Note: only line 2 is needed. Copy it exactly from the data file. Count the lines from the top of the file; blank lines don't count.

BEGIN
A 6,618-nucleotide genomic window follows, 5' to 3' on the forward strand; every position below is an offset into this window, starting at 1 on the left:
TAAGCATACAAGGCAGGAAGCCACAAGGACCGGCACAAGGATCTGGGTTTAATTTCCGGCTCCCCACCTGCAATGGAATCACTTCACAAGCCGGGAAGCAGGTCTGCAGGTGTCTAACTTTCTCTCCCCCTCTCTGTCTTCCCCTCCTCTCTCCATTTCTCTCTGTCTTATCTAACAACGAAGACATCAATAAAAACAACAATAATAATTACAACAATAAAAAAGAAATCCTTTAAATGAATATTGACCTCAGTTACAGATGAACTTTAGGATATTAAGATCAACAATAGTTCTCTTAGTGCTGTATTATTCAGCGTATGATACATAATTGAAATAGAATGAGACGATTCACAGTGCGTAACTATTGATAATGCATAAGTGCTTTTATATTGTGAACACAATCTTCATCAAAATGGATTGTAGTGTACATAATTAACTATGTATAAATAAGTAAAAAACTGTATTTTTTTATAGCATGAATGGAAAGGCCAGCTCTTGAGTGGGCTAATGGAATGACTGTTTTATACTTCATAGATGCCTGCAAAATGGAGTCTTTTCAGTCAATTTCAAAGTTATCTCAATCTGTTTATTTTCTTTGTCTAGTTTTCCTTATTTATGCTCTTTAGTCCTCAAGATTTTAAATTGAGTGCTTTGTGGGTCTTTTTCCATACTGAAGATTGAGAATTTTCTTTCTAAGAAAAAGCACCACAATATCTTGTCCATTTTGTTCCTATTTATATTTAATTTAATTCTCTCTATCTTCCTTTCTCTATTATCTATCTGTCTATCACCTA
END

TAAGCATACAAGGCAGGAAGCCACAAGGACCGGCACAAGGATCTGGGTTTAATTTCCGGCTCCCCACCTGCAATGGAATCACTTCACAAGCCGGGAAGCAGGTCTGCAGGTGTCTAACTTTCTCTCCCCCTCTCTGTCTTCCCCTCCTCTCTCCATTTCTCTCTGTCTTATCTAACAACGAAGACATCAATAAAAACAACAATAATAATTACAACAATAAAAAAGAAATCCTTTAAATGAATATTGACCTCAGTTACAGATGAACTTTAGGATATTAAGATCAACAATAGTTCTCTTAGTGCTGTATTATTCAGCGTATGATACATAATTGAAATAGAATGAGACGATTCACAGTGCGTAACTATTGATAATGCATAAGTGCTTTTATATTGTGAACACAATCTTCATCAAAATGGATTGTAGTGTACATAATTAACTATGTATAAATAAGTAAAAAACTGTATTTTTTTATAGCATGAATGGAAAGGCCAGCTCTTGAGTGGGCTAATGGAATGACTGTTTTATACTTCATAGATGCCTGCAAAATGGAGTCTTTTCAGTCAATTTCAAAGTTATCTCAATCTGTTTATTTTCTTTGTCTAGTTTTCCTTATTTATGCTCTTTAGTCCTCAAGATTTTAAATTGAGTGCTTTGTGGGTCTTTTTCCATACTGAAGATTGAGAATTTTCTTTCTAAGAAAAAGCACCACAATATCTTGTCCATTTTGTTCCTATTTATATTTAATTTAATTCTCTCTATCTTCCTTTCTCTATTATCTATCTGTCTATCACCTA